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Diet's Blog

February 18, 2015 - 10:43am

A common reason people avoid gluten is to lose weight—an approach about 13 million people have taken, far overshadowing gluten avoidance for health issues.

To remove gluten from your diet, you have to stop eating wheat and foods that contain it, such as bread, pasta, cereal and crackers, which are all relatively rich in calories.

If you replace them with foods like fruit, vegetables and lean meats, you may naturally eat fewer calories and lose weight.

But if you replace them with gluten-free counterparts made with rice or other gluten-free flours, you’re just substituting one carb for another and likely eating the same number of calories—possibly more—so you won’t lose weight.

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February 17, 2015 - 9:45am

I’ve had countless friends ask me if they should “go Paleo” and while I don’t recommend the diet as a whole (read more about the pros and cons here), there are certainly some healthy principles that we all can borrow from the popular plan.

The Paleo Diet is based on eating like our ancestors ate, back when they were still hunting and gathering. It eliminates foods that weren’t around back then, which makes sense since we’ve certainly taken some steps in the wrong direction in the past many thousand years when it comes to the foods we eat. (I’m looking at you, neon-orange cheese powder and doughnut cheeseburgers.)

With that in mind, here are 5 Paleo Diet principles worth following to help you eat better in our modern world.

Cut...

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January 7, 2015 - 12:02pm

U.S. News & World Report’s Best Diets 2015, released earlier this week, ranked 35 diet plans. But the No. 1 diet may surprise you. The “Best Diets Overall” winner (for the fifth year in a row): the DASH diet.

The DASH diet—or Dietary Approaches to Stop Hypertension—was developed to combat high blood pressure (hypertension is the medical term for high blood pressure). So it certainly doesn’t fall into the realm of trendy diets like Paleo or the Alkaline Diet. To earn a spot on the “Best Diets” list, the diet plan has to help with weight loss and diabetes (research shows the DASH diet does)—as well as be easy to follow and nutritious (check and check). Their panel of experts, which included EatingWell advisors David Katz, M.D., M.P.H., and Brian Wansink, Ph.D., gave it top billing in part because it scored well in the heart health...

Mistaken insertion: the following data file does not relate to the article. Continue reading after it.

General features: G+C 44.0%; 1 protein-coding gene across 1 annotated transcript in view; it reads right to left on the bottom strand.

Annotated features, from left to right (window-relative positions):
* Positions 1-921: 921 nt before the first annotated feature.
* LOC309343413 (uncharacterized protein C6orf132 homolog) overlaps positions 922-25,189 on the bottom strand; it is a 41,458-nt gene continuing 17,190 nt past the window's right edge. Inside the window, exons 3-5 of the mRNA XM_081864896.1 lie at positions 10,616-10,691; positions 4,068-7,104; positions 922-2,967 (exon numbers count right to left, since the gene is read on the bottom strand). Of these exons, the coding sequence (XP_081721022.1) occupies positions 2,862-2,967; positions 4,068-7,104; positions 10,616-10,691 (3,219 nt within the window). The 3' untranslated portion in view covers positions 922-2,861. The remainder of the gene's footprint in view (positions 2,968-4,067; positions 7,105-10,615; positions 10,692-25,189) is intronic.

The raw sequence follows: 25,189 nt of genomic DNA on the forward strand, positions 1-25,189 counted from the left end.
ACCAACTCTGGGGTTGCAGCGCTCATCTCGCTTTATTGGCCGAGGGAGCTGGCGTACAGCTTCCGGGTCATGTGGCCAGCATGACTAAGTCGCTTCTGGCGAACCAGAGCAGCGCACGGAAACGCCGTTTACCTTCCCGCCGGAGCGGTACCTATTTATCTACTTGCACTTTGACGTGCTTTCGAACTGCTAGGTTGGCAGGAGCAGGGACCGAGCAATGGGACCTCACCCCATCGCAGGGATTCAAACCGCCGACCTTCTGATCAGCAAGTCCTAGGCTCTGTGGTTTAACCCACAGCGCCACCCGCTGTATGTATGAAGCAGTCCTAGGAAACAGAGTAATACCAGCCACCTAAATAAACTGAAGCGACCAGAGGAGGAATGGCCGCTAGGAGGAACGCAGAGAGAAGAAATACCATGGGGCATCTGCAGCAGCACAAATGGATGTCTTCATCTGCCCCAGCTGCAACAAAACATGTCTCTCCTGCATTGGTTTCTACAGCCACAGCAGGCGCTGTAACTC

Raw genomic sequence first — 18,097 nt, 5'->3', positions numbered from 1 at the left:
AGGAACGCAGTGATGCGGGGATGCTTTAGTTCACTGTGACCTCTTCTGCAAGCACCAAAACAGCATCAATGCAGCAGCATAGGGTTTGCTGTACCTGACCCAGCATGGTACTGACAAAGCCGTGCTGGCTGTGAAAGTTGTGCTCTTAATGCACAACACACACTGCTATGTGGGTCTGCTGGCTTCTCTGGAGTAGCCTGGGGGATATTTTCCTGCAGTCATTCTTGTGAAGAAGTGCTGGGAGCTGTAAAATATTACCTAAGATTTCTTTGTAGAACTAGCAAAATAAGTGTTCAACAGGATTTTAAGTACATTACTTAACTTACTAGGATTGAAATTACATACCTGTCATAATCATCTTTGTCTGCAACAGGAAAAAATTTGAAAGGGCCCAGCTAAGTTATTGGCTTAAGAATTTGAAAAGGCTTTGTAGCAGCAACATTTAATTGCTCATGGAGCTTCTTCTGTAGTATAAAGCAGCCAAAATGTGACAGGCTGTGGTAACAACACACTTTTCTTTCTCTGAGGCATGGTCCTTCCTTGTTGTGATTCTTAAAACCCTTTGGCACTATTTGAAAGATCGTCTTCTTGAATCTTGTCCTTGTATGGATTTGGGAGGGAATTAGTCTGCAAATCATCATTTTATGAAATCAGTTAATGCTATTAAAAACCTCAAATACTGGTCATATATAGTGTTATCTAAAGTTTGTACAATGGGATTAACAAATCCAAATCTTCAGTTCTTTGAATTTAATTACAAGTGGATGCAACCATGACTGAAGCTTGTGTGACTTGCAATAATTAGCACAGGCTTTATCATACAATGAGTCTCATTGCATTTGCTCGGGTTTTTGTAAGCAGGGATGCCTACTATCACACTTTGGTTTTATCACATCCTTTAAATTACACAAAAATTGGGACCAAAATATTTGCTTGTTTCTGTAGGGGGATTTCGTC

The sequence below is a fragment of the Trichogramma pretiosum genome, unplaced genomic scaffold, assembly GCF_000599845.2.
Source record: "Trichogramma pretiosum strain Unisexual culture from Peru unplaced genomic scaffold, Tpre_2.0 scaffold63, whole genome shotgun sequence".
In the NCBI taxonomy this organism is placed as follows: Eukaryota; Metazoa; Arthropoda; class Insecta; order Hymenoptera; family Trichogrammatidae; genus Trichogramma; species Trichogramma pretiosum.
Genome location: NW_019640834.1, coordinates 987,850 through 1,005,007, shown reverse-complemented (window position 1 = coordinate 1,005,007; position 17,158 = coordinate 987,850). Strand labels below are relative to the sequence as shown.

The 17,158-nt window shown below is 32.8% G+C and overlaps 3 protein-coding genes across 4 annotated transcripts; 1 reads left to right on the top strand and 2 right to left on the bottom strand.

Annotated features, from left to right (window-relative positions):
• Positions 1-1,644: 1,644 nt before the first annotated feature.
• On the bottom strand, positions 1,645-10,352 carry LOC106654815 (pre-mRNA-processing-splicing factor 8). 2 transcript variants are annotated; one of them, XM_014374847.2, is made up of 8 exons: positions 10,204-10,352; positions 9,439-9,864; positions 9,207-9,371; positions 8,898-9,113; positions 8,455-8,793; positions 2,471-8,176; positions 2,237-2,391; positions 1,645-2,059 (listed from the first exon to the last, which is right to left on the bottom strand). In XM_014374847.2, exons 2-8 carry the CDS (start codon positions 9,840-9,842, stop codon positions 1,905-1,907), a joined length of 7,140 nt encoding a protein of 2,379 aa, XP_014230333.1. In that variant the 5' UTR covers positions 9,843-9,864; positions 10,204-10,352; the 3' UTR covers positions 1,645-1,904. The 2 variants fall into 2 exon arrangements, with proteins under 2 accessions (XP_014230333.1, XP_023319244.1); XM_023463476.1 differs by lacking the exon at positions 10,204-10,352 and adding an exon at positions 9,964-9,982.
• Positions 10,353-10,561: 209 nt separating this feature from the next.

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January 7, 2015 - 9:37am

Ooh, the Fitbit. I’m completely addicted to mine. Thanks to my Fitbit, I’ve discovered I’m a bit of a sloth on nonexercise days. So now I’m the first person in my house to offer to run upstairs and grab whatever anyone needs. More steps!

I say the Fitbit—and other wearable trackers—are so worth it because they make you aware of your activity level (or lack thereof) and motivate you to move more.

There’s science to back me up, too: research shows that tracking your activity and/or being motivated to work out helps shed pounds.

Better yet, one study showed that simply wearing a tracker could help you lose as much weight as if you regularly attended in-person weight-loss sessions.

But if you take the calorie-burn number too literally you could end up gaining weight. How is this possible?

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December 17, 2014 - 1:24pm

Sugar seems to be everywhere these days—in foods that taste sweet and even foods that don’t. It sweetens up everything from yogurts and coffee drinks to sauces and crackers to pizzas and salad dressings. Sugar goes by many names, but whether it’s cane sugar, syrup, honey or fructose, it pretty much gets treated the same way by your body.











Here are some of the 60-plus different names for sugar that may appear on your food labels.

1. Anhydrous dextrose
2. Agave
3. Agave nectar
4. Beet sugar
5. Brown sugar (light and dark brown)
6. Cane juice
7. Cane juice solids
8. Cane sugar
9. Cane syrup
10. Carob syrup
11. Caster sugar
12. Coconut sugar
13. Confectioners’ sugar
14. Corn syrup
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